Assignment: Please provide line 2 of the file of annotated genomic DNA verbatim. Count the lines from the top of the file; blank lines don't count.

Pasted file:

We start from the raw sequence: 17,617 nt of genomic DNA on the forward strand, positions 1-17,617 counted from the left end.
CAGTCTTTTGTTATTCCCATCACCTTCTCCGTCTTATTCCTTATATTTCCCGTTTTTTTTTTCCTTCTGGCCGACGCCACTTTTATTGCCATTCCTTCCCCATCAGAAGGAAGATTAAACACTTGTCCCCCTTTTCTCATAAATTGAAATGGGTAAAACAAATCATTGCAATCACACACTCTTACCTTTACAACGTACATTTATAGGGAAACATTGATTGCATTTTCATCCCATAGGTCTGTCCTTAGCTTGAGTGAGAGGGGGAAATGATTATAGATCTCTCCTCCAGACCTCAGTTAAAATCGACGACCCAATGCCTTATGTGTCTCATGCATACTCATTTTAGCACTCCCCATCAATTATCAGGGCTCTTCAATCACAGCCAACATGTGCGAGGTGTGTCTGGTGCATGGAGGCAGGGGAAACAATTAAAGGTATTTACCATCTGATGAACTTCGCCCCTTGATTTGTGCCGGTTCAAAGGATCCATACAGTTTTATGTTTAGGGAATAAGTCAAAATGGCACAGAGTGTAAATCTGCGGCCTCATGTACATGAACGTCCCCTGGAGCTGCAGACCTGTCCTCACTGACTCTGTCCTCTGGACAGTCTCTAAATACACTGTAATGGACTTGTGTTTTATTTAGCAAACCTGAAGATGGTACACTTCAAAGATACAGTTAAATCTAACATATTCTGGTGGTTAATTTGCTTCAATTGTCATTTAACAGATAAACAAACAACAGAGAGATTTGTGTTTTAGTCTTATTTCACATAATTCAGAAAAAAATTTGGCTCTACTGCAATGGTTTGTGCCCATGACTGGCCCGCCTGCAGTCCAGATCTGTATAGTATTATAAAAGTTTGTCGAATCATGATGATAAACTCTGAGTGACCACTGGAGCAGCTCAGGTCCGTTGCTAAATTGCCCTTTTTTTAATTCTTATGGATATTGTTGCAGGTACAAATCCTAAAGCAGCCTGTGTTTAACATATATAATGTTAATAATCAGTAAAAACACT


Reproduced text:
CAGTCTTTTGTTATTCCCATCACCTTCTCCGTCTTATTCCTTATATTTCCCGTTTTTTTTTTCCTTCTGGCCGACGCCACTTTTATTGCCATTCCTTCCCCATCAGAAGGAAGATTAAACACTTGTCCCCCTTTTCTCATAAATTGAAATGGGTAAAACAAATCATTGCAATCACACACTCTTACCTTTACAACGTACATTTATAGGGAAACATTGATTGCATTTTCATCCCATAGGTCTGTCCTTAGCTTGAGTGAGAGGGGGAAATGATTATAGATCTCTCCTCCAGACCTCAGTTAAAATCGACGACCCAATGCCTTATGTGTCTCATGCATACTCATTTTAGCACTCCCCATCAATTATCAGGGCTCTTCAATCACAGCCAACATGTGCGAGGTGTGTCTGGTGCATGGAGGCAGGGGAAACAATTAAAGGTATTTACCATCTGATGAACTTCGCCCCTTGATTTGTGCCGGTTCAAAGGATCCATACAGTTTTATGTTTAGGGAATAAGTCAAAATGGCACAGAGTGTAAATCTGCGGCCTCATGTACATGAACGTCCCCTGGAGCTGCAGACCTGTCCTCACTGACTCTGTCCTCTGGACAGTCTCTAAATACACTGTAATGGACTTGTGTTTTATTTAGCAAACCTGAAGATGGTACACTTCAAAGATACAGTTAAATCTAACATATTCTGGTGGTTAATTTGCTTCAATTGTCATTTAACAGATAAACAAACAACAGAGAGATTTGTGTTTTAGTCTTATTTCACATAATTCAGAAAAAAATTTGGCTCTACTGCAATGGTTTGTGCCCATGACTGGCCCGCCTGCAGTCCAGATCTGTATAGTATTATAAAAGTTTGTCGAATCATGATGATAAACTCTGAGTGACCACTGGAGCAGCTCAGGTCCGTTGCTAAATTGCCCTTTTTTTAATTCTTATGGATATTGTTGCAGGTACAAATCCTAAAGCAGCCTGTGTTTAACATATATAATGTTAATAATCAGTAAAAACACT